11. I’m impressed with Greg’s ability to deal with Graeme’s repeated lies across multiple threads.

    I’m disheartened so many folks think, and act, the way Graeme does.

  12. Graeme:

    It is clearly a waste of time talking to non scientific ideologists

    I agree, which is why IMO you should slink off to whatever denialist dirtpile you get your misinformation from and leave the discussion to people committed to trying to get a grip on climate change.

    Because “non scientific ideologist” (and a dishonest one, to boot) is precisely what you are.

  13. Ah well …….ad hominem attacks are the last refuge of the uninformed
    Don’t worry about the science-just attack the messenger

  14. Graeme, we’ve addressed the science. You and your science denialist friends are the ones who are (willfully, I think) uninformed and anti science. That is why you are known as science denialists.

  15. Graeme, those weren’t ad-hominems. You fail on that bit of knowledge as well. Saying that you are a serial liar on this issue is simply a statement of fact.

  16. Graeme:

    Greg that is pathetic
    I come from science not ideology
    It is clearly a waste of time talking to non scientific ideologists
    You plainly do not know your science and just repeat the learned platitudes of ill informed warmists

    Graeme edward is either a poe, or the paradigmatic victim of the Dunning-Kruger effect. Messrs. D & K proposed that, for a given skill, incompetent people will:

    1) tend to overestimate their own level of skill (“I come from science not ideology”);

    2) fail to recognize genuine skill in others (“You plainly do not know your science…”);

    3) fail to recognize the extremity of their inadequacy (“…the learned platitudes of ill informed warmists”);

    D & K held out hope for Graeme, by further proposing that victims can:

    4) recognize and acknowledge their own previous lack of skill, if they are exposed to training for that skill.

    If he’d only avail himself of the abundant genuine scientific skill outside the denier blogs 8^(. With a couple of clicks, he could absorb Spencer Weart’s The Discovery of Global Warming, or exert himself a little further by taking a free online Introduction to the Science of Climate and Climate Change from the University of Oxford. If he truly “comes from science,” he’ll undoubtedly have no trouble with the material.

    Those are pretty big ifs, though. After all, those who fulfill the first three criteria are unlikely to expose themselves to the appropriate training! I don’t have high hopes for Graeme, but perhaps he’ll prove me wrong ;^).

  17. Graeme, take heart. My own experience of these people is that ANYONE who does not fully comply with their personal beliefs is a “denier”, even though they may be in agreement with most of what they say. Take a look at John Hartz: a list of events that are a good demonstration that there is global warming (and which no-one disagrees with) – but this CANNOT be a natural event, it HAS TO BE human-induced! Not too sure how he would explain away those times in history when similar, or the reverse, effects occurred when there were considerably fewer, if any, humans around.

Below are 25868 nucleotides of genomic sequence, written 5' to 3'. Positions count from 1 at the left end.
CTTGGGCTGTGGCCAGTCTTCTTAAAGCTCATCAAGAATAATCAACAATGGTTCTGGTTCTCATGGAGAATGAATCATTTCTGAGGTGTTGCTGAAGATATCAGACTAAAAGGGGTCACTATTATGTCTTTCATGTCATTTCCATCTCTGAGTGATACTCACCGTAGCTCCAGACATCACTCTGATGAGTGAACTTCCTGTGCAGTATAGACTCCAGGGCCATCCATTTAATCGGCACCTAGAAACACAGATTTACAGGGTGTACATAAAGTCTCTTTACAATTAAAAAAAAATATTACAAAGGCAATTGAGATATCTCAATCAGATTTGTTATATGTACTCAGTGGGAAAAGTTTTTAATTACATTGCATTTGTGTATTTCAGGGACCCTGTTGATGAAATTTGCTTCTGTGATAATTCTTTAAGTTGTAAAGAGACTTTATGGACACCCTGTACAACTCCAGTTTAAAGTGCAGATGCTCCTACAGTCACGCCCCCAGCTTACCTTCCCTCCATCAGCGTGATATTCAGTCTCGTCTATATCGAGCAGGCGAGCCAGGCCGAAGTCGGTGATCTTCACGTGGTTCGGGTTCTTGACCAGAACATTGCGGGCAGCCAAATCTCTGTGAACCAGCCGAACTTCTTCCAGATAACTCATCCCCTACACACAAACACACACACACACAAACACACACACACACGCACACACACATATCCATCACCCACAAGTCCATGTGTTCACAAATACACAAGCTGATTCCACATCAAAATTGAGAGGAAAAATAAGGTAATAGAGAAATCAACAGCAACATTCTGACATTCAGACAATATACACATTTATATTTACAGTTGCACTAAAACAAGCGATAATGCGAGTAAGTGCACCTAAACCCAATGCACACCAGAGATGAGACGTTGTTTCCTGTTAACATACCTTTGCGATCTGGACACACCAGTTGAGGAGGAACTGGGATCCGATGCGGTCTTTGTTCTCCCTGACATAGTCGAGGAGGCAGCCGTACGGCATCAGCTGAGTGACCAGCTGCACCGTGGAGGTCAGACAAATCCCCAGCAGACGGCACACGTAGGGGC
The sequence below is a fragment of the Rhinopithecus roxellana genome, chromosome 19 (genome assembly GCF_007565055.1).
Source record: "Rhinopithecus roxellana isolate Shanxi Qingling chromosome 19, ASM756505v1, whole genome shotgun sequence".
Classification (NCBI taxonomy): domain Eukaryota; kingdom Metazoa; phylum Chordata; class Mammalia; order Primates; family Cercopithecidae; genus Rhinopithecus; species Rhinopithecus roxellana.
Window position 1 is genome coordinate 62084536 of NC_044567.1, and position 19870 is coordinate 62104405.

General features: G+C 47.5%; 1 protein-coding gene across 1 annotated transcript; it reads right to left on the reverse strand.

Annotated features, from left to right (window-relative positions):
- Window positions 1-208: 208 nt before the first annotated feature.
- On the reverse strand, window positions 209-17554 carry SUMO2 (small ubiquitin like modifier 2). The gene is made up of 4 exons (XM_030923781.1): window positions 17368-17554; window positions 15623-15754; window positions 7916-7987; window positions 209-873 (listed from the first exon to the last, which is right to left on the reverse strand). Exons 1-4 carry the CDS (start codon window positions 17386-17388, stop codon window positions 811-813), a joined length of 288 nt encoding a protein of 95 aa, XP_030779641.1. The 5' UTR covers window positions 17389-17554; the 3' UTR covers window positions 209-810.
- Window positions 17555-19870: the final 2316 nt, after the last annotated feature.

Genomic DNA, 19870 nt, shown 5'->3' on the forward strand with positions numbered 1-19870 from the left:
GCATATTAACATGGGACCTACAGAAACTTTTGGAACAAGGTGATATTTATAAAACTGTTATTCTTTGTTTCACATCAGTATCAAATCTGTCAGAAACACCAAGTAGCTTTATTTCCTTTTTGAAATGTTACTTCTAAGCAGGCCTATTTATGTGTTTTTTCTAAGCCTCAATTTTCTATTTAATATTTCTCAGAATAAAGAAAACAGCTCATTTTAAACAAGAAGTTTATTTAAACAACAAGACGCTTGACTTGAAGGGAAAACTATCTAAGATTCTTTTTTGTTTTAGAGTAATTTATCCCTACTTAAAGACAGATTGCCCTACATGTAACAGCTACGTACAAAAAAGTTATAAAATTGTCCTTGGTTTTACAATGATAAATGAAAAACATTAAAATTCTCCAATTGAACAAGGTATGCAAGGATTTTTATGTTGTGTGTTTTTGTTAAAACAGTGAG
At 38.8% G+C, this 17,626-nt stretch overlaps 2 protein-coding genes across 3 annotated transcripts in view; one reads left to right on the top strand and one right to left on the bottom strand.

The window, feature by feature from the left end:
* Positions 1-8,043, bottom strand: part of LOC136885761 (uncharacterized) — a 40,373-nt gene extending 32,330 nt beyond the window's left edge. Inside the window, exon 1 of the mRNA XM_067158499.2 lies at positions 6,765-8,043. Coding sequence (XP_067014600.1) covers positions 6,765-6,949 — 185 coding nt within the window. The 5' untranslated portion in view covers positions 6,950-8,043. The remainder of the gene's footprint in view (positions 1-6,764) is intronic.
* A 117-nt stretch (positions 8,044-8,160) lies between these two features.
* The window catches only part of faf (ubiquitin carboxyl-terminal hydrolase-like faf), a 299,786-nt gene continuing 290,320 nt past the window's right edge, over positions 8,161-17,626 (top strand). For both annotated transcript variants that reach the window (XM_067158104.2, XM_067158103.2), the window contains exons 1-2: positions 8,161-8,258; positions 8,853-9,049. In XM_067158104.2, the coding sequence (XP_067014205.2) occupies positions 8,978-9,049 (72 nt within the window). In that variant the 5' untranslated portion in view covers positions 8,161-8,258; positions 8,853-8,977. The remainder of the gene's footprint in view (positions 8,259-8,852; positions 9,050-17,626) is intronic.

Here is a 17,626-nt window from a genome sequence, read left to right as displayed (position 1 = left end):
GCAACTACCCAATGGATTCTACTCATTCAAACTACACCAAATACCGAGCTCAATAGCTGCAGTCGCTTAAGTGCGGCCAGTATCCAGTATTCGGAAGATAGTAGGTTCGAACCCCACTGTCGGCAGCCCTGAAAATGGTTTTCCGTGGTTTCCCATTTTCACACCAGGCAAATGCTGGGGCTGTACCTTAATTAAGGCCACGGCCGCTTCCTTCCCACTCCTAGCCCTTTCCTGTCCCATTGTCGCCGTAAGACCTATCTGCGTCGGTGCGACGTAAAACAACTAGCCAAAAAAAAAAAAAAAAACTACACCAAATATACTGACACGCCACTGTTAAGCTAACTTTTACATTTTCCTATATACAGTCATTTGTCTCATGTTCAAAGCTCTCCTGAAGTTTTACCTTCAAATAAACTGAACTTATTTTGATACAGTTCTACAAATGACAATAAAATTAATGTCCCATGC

How about this quote: “… this past century was the hottest ever on record…” Pretty scary, huh? However, it conveniently overlooks that, as it is the only century with sufficiently extensive direct recording ever, that is not a hard target to hit; it could also be, “…the coldest century ever on record…”, “…the wettest…”, “… the driest…” All other recordings are by proxy, and so open to debate. What we DO know is that it was the century that saw the greatest human expansion ever, and that expansion will surely have some effect on the climate, and the whole biosphere, though, as yet, we still lack a huge amount of data to create a sound theory. But to accept and admit that means that you are a “DENIER”, and should be stripped of all your accolades, honours, awards, certificates, qualification, entitlements, jobs…even your life, according to one “philosopher” (to great applause from her audience, and, as I read it, Mr. Greg Laden). Something similar happened around the middle of the last century in the USA, which most Americans now treat with a certain amount of embarrassment, under Senator Joseph McCarthy.

    This stridency is over the temperature flat line that the UK Met Office admits over the past 16 years (though in my maths, 2012 – 1998 = 14, but anyhoo…), while the CO2 concentration has risen inexorably. It will be interesting to see what the alarmists will say when/if the global temperature starts to fall.

    Finally, these attacks on you are ad hominem, as defined in the Oxford English Dictionary: “2(of an argument or reaction) directed against a person rather than the position they are maintaining, and dean and Mal Adapted handily confirm that.

  18. Radical, please explain how an ad hominem attack is a problem? The argument about climate change is not ad hominem. The argument about climate change is based on the science (and Graeme has got it completely wrong, as do you apparently). The ad hominem attack is on deniers who have slowed down the process of addressing climate change for selfish reasons, and who are, therefore, bad people.

    You have confused ad hominem argument with ad hominem attack. The attack has become appropriate, you deniers are bad people, please don’t think you can tell us we an’t say that because you have a Latin word for it. But telling the deniers that they are bad people is not part of the climate change science argument. That’s just the science.

  19. radical, as Greg pointed out, you are confusing a statement about the person with a statement about the person’s “argument.”. Whether this is in error or intentional is difficult to say, although suspicions about which is the correct conclusion strongly favor intentional, since you repeat the incredibly dishonest

    This stridency is over the temperature flat line that the UK Met Office admits over the past 16 years …

    bit to argue that the effects of climate change have stopped.

    Give us something other than the category of “Statistical Ignorance and Stupidity” for a change. Maybe a little reading of the science and some honesty?